The American fast food chain Chick-fil-A recently announced that it was awarding $14.5 million in scholarships to over 5,700 of its employees across the country this year:

The investment in this year’s program marks a $5.7 million increase since 2017 and is the one of the highest unrestricted per-employee scholarship investments in the industry. Team Members who are beginning or continuing their higher education will be awarded scholarships in the amount of $2,500 or $25,000.

Chick-fil-A’s “Remarkable Futures” education initiative allows students employed by the company’s local franchise Operators to receive up to $25,000 in scholarships that can be applied for any area of study at any accredited institution of their choice, including any two- or four-year colleges and universities, online programs or technical/vocational schools. There is no requirement of hours worked or length of service to qualify. In addition to $14.5 million in scholarships, all of Chick-fil-A’s 120,000 Team Members also have access to tuition discounts and other educational benefits at 100 colleges and universities nationwide.

Chick-fil-A, which has been awarding college scholarships since the 1970s, has provided more than $60.5 million in education funding for nearly 46,700 employees over the years. The company launched the Remarkable Futures program in 2016 to expand this initiative considerably, more than doubling the amount of funding it would provide for employees’ educations.

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Is Benefits Equality the New Frontier in HR as PR?

Is Benefits Equality the New Frontier in HR as PR?

Over the past two years, we’ve seen a growing number of organizations leverage their HR strategies as a means of enhancing their employer and consumer brands simultaneously. The idea behind this “HR-as-PR” strategy is to make the organization more attractive to candidates—a growing concern in a tight labor market—while also cultivating a reputation among increasingly values-focused millennial customers as a progressive or socially conscious company.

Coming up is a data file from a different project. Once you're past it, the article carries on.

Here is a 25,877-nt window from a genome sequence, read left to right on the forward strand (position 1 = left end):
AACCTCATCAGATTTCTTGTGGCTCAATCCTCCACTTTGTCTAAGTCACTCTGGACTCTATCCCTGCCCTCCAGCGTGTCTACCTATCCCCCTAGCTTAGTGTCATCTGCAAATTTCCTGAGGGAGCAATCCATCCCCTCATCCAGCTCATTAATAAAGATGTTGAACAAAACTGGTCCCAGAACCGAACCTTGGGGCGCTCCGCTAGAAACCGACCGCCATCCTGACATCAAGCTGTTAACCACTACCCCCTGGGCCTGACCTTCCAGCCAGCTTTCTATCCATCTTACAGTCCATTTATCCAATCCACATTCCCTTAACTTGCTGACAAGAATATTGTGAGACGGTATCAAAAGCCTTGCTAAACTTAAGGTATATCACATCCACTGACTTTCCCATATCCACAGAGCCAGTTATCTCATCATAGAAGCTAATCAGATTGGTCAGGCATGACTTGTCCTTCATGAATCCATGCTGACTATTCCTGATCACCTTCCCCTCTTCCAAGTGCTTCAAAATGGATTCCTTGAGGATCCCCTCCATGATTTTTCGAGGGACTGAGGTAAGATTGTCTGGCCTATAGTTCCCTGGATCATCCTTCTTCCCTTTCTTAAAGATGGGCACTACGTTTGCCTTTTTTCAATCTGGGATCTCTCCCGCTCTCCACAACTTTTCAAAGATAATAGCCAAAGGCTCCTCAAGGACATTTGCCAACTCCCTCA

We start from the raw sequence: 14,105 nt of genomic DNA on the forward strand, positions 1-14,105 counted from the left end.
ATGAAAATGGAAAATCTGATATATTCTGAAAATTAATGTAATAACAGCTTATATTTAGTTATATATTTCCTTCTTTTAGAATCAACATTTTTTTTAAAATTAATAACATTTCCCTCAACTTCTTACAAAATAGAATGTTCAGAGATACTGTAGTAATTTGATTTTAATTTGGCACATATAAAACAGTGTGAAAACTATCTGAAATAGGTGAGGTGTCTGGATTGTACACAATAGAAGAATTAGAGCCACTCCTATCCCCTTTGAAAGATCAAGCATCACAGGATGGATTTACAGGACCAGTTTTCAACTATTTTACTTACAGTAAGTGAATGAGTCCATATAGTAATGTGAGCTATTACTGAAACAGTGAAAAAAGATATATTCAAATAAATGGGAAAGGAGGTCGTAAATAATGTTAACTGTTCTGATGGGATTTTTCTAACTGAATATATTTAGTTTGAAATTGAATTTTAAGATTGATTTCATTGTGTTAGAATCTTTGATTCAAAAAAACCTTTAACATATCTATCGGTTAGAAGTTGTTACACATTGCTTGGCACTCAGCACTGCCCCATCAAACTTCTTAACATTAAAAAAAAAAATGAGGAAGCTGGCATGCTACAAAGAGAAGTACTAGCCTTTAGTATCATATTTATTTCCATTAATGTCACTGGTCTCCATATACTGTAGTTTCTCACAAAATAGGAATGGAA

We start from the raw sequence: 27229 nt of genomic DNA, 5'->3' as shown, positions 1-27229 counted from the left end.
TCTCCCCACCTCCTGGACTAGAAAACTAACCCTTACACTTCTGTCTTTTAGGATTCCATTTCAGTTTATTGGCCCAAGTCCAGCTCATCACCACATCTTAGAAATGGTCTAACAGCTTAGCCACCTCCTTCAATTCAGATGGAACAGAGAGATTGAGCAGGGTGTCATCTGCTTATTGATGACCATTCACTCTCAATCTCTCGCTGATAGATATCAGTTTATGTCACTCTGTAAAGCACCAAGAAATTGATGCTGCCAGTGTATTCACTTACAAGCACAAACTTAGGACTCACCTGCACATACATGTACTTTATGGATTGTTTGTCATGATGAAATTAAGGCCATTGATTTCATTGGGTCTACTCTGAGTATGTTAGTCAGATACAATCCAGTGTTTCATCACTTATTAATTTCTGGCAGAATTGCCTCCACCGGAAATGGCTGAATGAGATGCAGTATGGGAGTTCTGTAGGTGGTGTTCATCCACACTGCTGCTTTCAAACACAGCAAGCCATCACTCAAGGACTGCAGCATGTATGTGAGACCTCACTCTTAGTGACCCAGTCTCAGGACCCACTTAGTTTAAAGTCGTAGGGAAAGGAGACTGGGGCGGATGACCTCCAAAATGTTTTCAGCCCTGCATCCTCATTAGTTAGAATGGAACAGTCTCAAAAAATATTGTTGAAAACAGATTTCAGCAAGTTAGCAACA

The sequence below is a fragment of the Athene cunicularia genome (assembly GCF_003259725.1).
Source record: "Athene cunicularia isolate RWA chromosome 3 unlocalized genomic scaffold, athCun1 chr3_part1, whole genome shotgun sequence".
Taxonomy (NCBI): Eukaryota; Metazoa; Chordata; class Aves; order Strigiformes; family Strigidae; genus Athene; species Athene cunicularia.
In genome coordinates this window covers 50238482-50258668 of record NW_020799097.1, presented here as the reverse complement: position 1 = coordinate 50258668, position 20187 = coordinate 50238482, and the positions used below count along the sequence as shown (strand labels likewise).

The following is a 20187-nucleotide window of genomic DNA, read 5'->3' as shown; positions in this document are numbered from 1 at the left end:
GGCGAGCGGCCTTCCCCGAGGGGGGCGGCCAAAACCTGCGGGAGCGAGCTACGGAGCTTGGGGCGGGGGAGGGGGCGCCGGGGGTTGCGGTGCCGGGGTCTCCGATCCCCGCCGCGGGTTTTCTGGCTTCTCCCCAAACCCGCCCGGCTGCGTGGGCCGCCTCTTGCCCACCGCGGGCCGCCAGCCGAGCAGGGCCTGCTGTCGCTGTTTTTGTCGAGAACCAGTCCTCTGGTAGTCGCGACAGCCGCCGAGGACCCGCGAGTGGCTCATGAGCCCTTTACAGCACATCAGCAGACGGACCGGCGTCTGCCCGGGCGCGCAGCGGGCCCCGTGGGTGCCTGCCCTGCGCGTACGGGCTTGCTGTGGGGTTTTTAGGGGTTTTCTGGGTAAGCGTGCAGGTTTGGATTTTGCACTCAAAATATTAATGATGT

Viewed through this lens, Rent the Runway CEO and co-founder Jennifer Y. Hyman’s recent op-ed at the New York Times illustrates the emergence of a new theme in HR as PR: ensuring that different classes of employees enjoy equal access to benefits like parental leave:

Like so many companies before us, my company, Rent the Runway, had two tiers of workers. Our salaried employees — who typically came from relatively privileged, educated backgrounds — were given generous parental leave, paid sick leave and the flexibility to work from home, or even abroad. Our hourly employees, working in Rent the Runway’s warehouse, on the customer service team and in our retail stores, had to face life events like caring for a newborn, grieving after the death of a family member or taking care of a critically ill loved one without this same level of benefits.

I had inadvertently created classes of employees — and by doing so, had done my part to contribute to America’s inequality problem. …

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Qualtrics’ Experience Benefit Illustrates the Power of Innovative Rewards

Qualtrics’ Experience Benefit Illustrates the Power of Innovative Rewards

Qualtrics, a customer and employee experience management company based in Provo, Utah, introduced a new bonus scheme in January that focuses on its own employees’ experiences. The new perk, which replaced the company’s $1,000 Christmas bonus, offers employees $1,500 expressly to fund meaningful experiences for themselves and their families. SHRM’s Kathy Gurchiek takes an extensive look at this “experience bonus” and how Qualtrics employees are using it: